How To Get Over Your Ex


Spring 2024

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Something we can all agree on is that breakups are not fun. Whether you’re the one who’s been dumped or you’re initiating the split, breakups are an emotional rollercoaster‒‒even when they’re handled with care. Breakups can cause huge shifts in people’s lives that shake their confidence in themselves and love altogether. I’m not an expert and there aren’t fool-proof solutions, because every person and relationship is unique, but here are some advice to help you get over your ex.

Be Patient

It’s understandable to want to get over a breakup quickly, but it takes time, self-work and support. There’s no agreed-upon timeline for healing from a breakup, so, be patient with yourself. There’ll be good days and days when everything feels heavy, and that’s normal. Know that the negative feelings won’t last, so give yourself time to readjust to singlehood. There are many factors that can impact how long it takes to heal from a breakup. For example, how long and serious was the relationship, were you living together, did you go through big life events together, do you have shared assets like pets or children?

Therapists say breakups are examples of ambiguous losses, because grieving a lost relationship is often coupled and complicated by a lack of closure which can prolong the healing process. Heartbreak is usually layered with mourning the loss of the romantic partner(s), and also the vision you had for your future. It’s difficult to navigate.

Feel the Feels

Breakups churn up emotions like loneliness, depression, distress and a loss of sense of self. The first few days and weeks following a breakup will be raw and it’s your right to feel inconsolable. Don’t be afraid to experience the full range of your emotions, including anger, sadness, regret, guilt, these are all healthy reactions to what you’ve just been through. There’s no right or wrong way to feel, so, be kind to yourself and don’t judge yourself for feeling.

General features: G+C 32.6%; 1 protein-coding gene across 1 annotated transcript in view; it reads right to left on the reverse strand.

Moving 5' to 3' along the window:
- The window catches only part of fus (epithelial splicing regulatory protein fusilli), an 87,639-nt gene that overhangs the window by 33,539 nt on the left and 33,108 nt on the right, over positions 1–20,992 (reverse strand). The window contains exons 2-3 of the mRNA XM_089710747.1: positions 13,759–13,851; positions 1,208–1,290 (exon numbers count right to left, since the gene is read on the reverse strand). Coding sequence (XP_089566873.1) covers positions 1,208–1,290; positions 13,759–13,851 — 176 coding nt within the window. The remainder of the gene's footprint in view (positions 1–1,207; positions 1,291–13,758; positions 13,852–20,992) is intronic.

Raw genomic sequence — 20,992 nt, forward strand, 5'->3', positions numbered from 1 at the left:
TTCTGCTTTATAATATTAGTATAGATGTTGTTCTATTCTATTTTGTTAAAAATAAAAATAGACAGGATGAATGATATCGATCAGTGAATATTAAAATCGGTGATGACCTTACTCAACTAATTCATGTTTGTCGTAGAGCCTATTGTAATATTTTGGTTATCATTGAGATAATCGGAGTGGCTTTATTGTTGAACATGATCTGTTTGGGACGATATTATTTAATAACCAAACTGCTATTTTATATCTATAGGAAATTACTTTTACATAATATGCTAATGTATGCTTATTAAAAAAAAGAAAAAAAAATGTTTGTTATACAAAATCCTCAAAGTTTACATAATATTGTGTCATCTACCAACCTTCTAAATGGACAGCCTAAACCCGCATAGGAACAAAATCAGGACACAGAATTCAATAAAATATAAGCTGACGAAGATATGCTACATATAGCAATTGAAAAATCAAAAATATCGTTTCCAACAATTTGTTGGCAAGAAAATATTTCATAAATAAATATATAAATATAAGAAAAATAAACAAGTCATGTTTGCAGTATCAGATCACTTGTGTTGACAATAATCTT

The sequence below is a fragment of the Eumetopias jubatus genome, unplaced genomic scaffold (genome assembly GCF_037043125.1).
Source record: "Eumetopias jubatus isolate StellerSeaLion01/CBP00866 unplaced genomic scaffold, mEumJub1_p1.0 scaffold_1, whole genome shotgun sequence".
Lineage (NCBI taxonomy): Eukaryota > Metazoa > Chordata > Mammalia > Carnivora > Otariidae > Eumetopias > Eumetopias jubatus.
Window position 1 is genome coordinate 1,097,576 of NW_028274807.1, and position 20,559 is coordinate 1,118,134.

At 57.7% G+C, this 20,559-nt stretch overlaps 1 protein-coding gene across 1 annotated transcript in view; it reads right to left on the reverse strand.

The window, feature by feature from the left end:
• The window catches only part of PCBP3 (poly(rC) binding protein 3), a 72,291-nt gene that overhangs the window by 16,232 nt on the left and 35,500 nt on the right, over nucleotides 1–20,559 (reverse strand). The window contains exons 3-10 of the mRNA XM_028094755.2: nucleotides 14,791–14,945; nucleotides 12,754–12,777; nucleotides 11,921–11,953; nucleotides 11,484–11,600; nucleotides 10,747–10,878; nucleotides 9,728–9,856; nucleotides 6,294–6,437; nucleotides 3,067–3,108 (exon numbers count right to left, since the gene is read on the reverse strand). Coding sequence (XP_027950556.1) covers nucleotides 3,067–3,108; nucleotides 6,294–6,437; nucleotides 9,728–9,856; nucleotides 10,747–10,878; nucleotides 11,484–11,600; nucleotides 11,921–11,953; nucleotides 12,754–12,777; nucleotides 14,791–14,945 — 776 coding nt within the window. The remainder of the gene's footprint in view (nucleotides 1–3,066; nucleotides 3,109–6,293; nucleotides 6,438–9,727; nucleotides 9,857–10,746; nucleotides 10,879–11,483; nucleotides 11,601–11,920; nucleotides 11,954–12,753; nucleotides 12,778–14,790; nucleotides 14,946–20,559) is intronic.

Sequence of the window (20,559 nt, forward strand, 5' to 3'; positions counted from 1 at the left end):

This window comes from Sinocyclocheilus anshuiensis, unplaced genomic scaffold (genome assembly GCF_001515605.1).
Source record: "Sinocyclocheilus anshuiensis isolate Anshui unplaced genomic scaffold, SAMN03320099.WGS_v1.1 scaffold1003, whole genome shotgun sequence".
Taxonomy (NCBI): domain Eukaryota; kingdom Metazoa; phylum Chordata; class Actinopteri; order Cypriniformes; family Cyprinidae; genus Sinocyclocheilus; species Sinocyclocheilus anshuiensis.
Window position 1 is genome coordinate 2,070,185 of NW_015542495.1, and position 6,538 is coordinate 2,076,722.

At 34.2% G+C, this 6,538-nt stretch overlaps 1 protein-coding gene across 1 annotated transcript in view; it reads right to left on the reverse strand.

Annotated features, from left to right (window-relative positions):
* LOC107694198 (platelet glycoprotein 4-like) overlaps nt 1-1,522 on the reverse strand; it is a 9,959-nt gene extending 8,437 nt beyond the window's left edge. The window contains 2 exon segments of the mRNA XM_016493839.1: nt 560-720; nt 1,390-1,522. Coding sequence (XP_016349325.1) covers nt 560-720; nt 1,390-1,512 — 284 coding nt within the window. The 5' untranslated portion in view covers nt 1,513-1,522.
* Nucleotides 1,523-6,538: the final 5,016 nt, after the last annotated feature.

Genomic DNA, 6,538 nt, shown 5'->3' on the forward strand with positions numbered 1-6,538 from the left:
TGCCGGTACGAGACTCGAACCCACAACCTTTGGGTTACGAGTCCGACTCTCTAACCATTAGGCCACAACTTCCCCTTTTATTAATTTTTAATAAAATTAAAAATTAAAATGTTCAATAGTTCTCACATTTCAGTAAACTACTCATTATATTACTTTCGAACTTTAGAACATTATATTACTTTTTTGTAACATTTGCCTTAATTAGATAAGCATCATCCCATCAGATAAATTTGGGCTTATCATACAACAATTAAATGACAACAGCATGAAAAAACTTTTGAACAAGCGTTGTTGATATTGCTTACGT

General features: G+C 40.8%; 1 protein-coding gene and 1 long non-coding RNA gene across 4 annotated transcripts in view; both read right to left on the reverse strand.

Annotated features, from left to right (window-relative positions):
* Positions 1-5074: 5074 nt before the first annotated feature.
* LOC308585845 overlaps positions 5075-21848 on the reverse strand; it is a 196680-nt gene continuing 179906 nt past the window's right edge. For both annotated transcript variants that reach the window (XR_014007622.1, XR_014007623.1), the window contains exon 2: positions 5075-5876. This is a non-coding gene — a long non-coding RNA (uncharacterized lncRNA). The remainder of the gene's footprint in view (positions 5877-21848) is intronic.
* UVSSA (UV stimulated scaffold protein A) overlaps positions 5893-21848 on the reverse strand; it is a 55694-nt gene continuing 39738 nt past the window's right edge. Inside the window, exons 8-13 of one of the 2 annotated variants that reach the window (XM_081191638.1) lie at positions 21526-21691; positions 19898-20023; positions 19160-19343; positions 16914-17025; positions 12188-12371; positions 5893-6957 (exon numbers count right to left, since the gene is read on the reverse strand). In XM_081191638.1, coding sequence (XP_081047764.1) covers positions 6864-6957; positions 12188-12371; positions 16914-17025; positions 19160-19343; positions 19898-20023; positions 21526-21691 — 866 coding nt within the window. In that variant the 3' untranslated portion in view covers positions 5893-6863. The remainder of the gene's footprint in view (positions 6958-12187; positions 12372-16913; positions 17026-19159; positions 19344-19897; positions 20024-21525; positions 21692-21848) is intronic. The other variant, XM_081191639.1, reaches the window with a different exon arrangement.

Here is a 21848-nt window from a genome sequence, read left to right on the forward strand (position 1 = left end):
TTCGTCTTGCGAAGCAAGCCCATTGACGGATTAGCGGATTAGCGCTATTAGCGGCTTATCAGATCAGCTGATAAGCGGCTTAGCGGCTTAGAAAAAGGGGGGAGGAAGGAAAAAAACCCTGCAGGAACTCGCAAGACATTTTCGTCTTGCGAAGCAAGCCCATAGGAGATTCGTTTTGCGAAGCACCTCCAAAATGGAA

Substances like drugs or alcohol may seem like an easy solution to mend your broken heart, but the consequence of misuse could be worse than the relief. Engaging in a comfy, movie marathon with snacks, or a fun karaoke night with friends is a better option. Also, things like eating well, getting enough sleep and exercising will help you feel better, naturally. Exercise releases mood-lifting endorphins and serotonin.

Keep Busy

You’re likely to have more free time on your hands after going through a breakup and it’s wise to keep yourself busy. Obviously, it’s okay to want time to yourself but staying busy can keep your mind from dwelling on negativity. Fill your time with things you enjoy, especially things you may have deprioritized during the relationship because it can be empowering to return to them. Experts say it’s important to remember and embrace who you are separate from the relationship.

Reconnect with Loved Ones

Lean on friends and family for support after the breakup, and remember your elders can also offer valuable perspective. If you’ve neglected some non-romantic relationships, apologize and attempt to repair the bond, but don’t be too embarrassed to reach out. If you’re worried about burdening your network, perhaps rotate who you talk to. You could also branch out and make new friends. 

Disconnect From Your Ex

You don’t need to shut your ex out of your life completely but it’s best to avoid the person(s) for a while after the break-up – including online. Resist the urge to creep their profiles (consider blocking/muting them), or do petty things like post about them, leave mean comments, or “unlike” posts. Also, avoid drunk calls and text messages. 

Shift Your Perspective

Take time to write or talk positively about your former relationship because it’s healing and because pessimism taints your view on everything and builds anger, sadness and resentment. Therapists say dismissing a relationship that was important to you dishonours your love, effort and the ways your partner(s) contributed to your life. They say recognizing the positives from relationships helps people move on, as well as learn about themselves and what they value which is useful for future relationships. 

Marcus Medford | Contributing Writer

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